by Anne Rackow

Lately, we’ve been sharing ideas on how companies can celebrate holidays in ways that align with their values (e.g. Halloween) . With Thanksgiving just a few days away, we’ve been thinking about how to approach this sometimes-controversial holiday from a socially and environmentally friendly perspective.

Surrounding Thanksgiving, people are often inspired to reflect on the many things for which they are grateful. Sometimes, they become motivated to volunteer at their local shelter or soup kitchen, an act that is wonderful in theory, but results in a sudden surge of untrained volunteers, which can sometimes be overwhelming and burdensome to small charities. Then, numbers drop off immediately after the holiday is over, when sustained support is really needed.  In light of that, we wanted to share different ways to take action.

via  Unsplash

As you can imagine, one of the biggest issues that comes up around Thanksgiving is exorbitant food waste. There are people going hungry around the world every day, while a massive amount of food is simultaneously being wasted. Each year, about 1.3 billion tons of food are wasted internationally, and about 35 million tons of food is wasted in the U.S. alone. This happens in a variety of ways including unsold food in grocery stores, unsold or uneaten food in restaurants and households, and even unused and food from farms. Not only could we be using this food waste to feed the millions of people that are underfed each day, but we could also be saving money and the environment while we do it. 

If we work together, as individuals, organizations, and businesses, we can greatly reduce food waste and redistribute that food to those who need it:

Educate your employees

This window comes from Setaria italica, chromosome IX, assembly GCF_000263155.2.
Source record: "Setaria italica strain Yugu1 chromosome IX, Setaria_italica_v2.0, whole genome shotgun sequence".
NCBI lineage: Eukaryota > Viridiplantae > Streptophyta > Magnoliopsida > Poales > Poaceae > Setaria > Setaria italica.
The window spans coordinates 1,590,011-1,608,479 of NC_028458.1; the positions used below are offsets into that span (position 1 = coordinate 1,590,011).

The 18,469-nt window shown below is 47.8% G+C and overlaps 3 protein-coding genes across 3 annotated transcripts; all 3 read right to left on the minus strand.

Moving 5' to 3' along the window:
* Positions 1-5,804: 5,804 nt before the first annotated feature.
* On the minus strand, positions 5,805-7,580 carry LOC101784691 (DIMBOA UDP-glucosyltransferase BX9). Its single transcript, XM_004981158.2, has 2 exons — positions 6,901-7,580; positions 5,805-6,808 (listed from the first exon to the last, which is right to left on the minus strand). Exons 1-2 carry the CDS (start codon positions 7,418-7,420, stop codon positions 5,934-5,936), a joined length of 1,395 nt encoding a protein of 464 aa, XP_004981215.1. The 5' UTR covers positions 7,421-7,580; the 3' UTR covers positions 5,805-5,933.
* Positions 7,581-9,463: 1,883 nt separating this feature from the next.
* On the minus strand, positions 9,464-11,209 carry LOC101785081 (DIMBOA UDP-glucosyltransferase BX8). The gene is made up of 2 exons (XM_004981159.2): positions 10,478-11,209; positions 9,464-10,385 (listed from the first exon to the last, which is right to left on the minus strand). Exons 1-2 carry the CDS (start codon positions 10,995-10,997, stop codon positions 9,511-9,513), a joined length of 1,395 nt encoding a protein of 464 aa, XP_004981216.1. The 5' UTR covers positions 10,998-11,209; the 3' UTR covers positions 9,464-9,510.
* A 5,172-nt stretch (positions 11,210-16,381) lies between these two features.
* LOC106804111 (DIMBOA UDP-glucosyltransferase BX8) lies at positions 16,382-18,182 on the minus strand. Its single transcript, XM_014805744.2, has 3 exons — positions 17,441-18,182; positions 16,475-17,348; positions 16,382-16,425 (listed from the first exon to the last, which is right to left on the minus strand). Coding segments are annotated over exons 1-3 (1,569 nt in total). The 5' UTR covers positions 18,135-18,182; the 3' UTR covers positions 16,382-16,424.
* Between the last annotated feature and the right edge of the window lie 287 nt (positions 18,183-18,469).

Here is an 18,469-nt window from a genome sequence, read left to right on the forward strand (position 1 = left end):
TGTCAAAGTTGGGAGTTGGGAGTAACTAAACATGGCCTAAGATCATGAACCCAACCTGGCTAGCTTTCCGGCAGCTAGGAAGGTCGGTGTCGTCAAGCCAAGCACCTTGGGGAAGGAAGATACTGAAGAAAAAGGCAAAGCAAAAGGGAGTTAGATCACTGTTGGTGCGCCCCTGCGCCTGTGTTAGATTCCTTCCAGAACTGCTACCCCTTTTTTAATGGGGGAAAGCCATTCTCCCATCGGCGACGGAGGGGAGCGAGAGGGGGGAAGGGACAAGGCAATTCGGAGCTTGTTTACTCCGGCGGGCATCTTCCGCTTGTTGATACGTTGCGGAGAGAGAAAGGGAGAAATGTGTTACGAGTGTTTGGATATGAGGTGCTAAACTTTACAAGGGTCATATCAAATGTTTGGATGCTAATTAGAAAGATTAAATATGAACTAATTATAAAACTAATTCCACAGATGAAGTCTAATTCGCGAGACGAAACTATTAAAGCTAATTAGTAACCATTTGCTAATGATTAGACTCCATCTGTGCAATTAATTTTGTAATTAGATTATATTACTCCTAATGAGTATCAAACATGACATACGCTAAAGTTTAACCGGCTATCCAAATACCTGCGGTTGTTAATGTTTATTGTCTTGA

Part of the reason why food waste is such a widespread issue is because of the lack of knowledge around it. It’s hard to fathom that the little bits of food that we throw away each day amount to so much, or that restaurants and grocery stores throw away such large quantities so frequently. One of the ways companies can be most effective in reducing food waste is by educating their teams about it. Here are some ideas:

  • Host a lunch-and-learn where employees can spend their lunch hour listening to a presentation or watching a brief documentary such as Dive, or Just Eat It, which also offer helpful resources to take action after watching the film. 
  • Share informational handouts, or relevant resources in break rooms, cafeterias, on community boards, and in other shared spaces.

Take action and encourage your employees to do the same

Though education is crucial, what you do with your new knowledge is what’s going to really make a difference. Here are some ways that you can be better about food waste as a company:

Thanksgiving WhyWhisper Collective
  • Compost as a company and have separate trash cans in the break room for compostable waste and recyclable materials.
  • Host a post- holiday food drive and collect unused non-perishable items from employees during the weeks following holidays and then donate them to local food banks.
  • Have a company or department wide pot luck with leftovers. Try to make it fun with a prize for most creative use of leftovers (and don’t forget to share recipes)!
  • Raise money for organizations like Feeding America that are actively combatting this issue. Put a collection box in the breakroom or use an online platform, such as Generosity by Indiegogo to make it easy for staff to give.
  • Encourage your employees to shop local, and where available, to purchase “ugly” fruit and vegetables that most shoppers won’t (it tastes the same!).

Engage with others to spread the word

Once you’ve taken action, the best way you can get the movement going is by talking about what you’ve done and the impact that it’s had. Here are some ideas for how you can do that:

  • Share information and resources on your company’s social media platforms, as appropriate. Consider taking pictures of your lunch and learn or pot luck and sharing them on your social media as well!
  • Encourage employees to share information and show support on their personal social media networks.

Do you have a favorite recipe that utilizes leftover food? Or additional suggestions on what companies can do to help curb food waster this Thanksgiving? If so, please share with us by: